The Archangels and Teenage Mutant Ninja Turtles

Yesterday, I wrote about how excited I was for the Feast of the Archangels Michael, Gabriel, and Raphael.  What I didn’t mention was the lesser excitement displayed by my son, the day prior.

On Wednesday, my son was asking what we were doing that day.  Because our chapel hosts Adoration on Wednesday evenings, I told him we had to wait for the Internet Guy, and then I figured we would go spend some Jesus-time at the chapel.  He disagreed with the idea of attending Adoration, so I warned him if his dad didn’t make it home from work in time, M and E would have to go with me.

Then, I told him we were most likely going to the chapel for Mass on Thursday.

In response to his query as to why we would be going to Mass the following day, I exclaimed excitedly, “Tomorrow is the Feast of the Archangels Michael, Gabriel, and Raphael!  So, I am thinking maybe we will go to church tomorrow!”

His response, dripping with disdain for my apparent lack of knowledge, was less enthusiastic, “But, Mommmm, Raphael is a turtle.”

All I could respond with was a chuckle, and an acknowledgement that God’s celestial creature shares a name with a Teenage Mutant Ninja Turtle.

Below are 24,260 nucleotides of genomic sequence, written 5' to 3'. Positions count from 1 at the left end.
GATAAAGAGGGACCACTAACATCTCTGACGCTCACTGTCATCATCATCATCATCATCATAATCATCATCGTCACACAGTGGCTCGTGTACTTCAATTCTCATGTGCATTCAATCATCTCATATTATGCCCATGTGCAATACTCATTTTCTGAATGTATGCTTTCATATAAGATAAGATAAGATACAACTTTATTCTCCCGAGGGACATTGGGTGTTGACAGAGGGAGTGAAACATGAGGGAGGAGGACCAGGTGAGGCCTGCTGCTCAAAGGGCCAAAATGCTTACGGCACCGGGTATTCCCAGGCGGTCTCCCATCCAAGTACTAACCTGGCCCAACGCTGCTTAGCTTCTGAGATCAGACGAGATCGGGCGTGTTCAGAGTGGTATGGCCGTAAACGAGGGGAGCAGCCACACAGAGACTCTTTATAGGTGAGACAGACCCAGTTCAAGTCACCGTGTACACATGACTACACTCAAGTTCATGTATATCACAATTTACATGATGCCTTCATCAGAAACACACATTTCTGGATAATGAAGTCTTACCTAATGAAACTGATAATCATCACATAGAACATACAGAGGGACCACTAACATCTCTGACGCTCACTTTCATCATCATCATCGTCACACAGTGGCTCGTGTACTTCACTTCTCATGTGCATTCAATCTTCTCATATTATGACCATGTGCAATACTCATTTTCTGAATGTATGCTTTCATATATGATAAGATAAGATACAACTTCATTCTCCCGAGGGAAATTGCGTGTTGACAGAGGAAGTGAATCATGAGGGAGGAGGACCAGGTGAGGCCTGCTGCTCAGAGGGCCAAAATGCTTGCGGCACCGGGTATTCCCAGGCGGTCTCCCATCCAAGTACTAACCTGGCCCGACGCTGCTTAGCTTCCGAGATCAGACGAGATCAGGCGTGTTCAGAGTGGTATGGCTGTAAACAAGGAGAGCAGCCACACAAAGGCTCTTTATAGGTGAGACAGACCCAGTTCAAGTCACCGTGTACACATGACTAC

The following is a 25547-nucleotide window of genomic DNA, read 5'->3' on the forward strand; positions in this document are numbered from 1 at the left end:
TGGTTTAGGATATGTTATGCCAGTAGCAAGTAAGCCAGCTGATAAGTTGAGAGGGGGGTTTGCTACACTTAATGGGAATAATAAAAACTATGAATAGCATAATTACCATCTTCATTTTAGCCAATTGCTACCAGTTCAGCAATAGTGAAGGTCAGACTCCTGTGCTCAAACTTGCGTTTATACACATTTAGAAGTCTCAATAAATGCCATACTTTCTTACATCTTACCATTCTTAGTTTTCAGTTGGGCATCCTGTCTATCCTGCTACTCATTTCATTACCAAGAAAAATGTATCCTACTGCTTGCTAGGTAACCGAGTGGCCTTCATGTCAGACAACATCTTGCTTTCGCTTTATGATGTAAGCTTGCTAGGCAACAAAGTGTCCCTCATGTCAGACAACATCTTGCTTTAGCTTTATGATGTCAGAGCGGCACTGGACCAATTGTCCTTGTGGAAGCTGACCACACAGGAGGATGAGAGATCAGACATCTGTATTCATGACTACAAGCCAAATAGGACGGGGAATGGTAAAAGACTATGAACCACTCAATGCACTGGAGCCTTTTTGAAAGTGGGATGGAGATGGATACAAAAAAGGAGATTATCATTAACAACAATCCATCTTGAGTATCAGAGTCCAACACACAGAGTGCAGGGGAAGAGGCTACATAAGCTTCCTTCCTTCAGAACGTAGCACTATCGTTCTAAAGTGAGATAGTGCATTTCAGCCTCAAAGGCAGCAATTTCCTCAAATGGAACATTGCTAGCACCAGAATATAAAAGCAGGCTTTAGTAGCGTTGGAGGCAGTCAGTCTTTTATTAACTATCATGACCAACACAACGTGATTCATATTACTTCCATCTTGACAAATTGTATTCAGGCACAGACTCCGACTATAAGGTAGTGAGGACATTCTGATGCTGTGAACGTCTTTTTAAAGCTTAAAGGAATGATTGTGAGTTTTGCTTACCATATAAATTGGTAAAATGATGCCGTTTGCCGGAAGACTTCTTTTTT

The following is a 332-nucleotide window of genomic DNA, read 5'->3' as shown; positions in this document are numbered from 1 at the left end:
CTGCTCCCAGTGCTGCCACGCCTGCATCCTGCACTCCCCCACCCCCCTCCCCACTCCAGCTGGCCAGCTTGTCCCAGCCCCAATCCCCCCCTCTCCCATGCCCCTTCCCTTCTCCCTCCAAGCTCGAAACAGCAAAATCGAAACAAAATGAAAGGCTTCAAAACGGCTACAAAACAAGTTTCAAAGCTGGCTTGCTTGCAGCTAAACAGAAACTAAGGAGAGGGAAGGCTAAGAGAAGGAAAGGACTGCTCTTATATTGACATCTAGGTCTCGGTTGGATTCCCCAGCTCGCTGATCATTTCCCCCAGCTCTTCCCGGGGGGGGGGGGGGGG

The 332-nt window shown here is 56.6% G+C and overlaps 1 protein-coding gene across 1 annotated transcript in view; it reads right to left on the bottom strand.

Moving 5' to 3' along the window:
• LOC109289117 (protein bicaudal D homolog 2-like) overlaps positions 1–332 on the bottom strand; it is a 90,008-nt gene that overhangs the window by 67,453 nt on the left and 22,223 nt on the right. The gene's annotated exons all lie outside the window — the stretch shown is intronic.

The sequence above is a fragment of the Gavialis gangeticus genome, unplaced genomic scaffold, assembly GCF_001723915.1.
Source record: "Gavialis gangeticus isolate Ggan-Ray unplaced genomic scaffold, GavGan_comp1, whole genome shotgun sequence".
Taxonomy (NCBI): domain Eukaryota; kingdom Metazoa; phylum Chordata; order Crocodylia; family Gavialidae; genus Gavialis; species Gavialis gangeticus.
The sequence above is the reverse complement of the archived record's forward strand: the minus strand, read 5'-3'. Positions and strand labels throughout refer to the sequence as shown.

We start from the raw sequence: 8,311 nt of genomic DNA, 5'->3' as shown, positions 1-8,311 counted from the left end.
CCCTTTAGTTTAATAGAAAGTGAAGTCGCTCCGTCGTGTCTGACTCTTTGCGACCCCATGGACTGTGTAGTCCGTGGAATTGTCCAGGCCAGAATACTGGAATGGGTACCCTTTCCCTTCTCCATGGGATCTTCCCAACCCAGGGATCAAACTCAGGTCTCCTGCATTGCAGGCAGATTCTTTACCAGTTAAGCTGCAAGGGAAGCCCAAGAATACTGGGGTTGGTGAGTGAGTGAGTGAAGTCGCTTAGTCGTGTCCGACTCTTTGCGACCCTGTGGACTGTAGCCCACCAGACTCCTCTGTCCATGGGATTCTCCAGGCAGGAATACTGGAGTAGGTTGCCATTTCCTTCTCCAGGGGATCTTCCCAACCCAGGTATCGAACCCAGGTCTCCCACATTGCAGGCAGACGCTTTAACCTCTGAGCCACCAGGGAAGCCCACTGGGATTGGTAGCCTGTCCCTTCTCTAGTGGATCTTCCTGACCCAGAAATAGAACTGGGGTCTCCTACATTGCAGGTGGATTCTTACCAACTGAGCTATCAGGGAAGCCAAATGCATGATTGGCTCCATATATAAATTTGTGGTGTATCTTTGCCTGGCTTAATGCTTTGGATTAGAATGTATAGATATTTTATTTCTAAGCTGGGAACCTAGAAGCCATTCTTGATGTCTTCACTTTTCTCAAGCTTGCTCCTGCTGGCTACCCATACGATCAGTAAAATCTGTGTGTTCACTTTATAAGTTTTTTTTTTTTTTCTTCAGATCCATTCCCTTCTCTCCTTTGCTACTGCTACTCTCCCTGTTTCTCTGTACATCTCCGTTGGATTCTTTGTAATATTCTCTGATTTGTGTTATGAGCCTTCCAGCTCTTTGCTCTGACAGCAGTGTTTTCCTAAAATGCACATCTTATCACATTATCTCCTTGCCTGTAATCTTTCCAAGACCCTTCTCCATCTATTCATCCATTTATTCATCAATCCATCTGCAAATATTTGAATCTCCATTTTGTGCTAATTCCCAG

My preschooler expressed some consternation over Gabriel and Raphael missing from the line-up, asking me where they were.  He also wanted to know why Michael had a sword, and why Michael was wearing a belt around his waist (not the “seat belt” I thought he may be referencing).

The conversation he and I shared, followed by an article by another blogging mama at Little Bits of Grace, made me begin asking myself – how can I begin to teach my four year old about the concepts that even adults sometimes have difficulty grasping?

Similar to the challenge I internally battle when teaching my son prayers, how do I tell the stories of angels, demons, saints, and God Himself in a way that is real, tangible, and understandable to my preschooler?

Pope Francis recently stated in his address on Vatican Radio about angels, “We must be aware of their invisible presence.”  And, most of us adults know the whole story of doubting Thomas, where seeing doesn’t always mean believing, and believing doesn’t always require seeing.

However, a four year old wants to see.  They want to know why and how.  They want to be able to follow the story line from point A to point B.

Yet, I feel as though I lack the skills to make the colorful picture in my head of angels battling demons come to life for my children.

So, instead, I think I will rely on the visual of the Archangels as some sort of angelic, perfect celestial teenage mutant ninja turtles, who come together to fight for a higher purpose – for the love of God, humanity, and to defeat the evil Shredder (Satan).

And, at some point, I figure I will start to search for stories with pictures which I hope inspire my son’s imagination – of heroic angels casting demons into the depths of hell.

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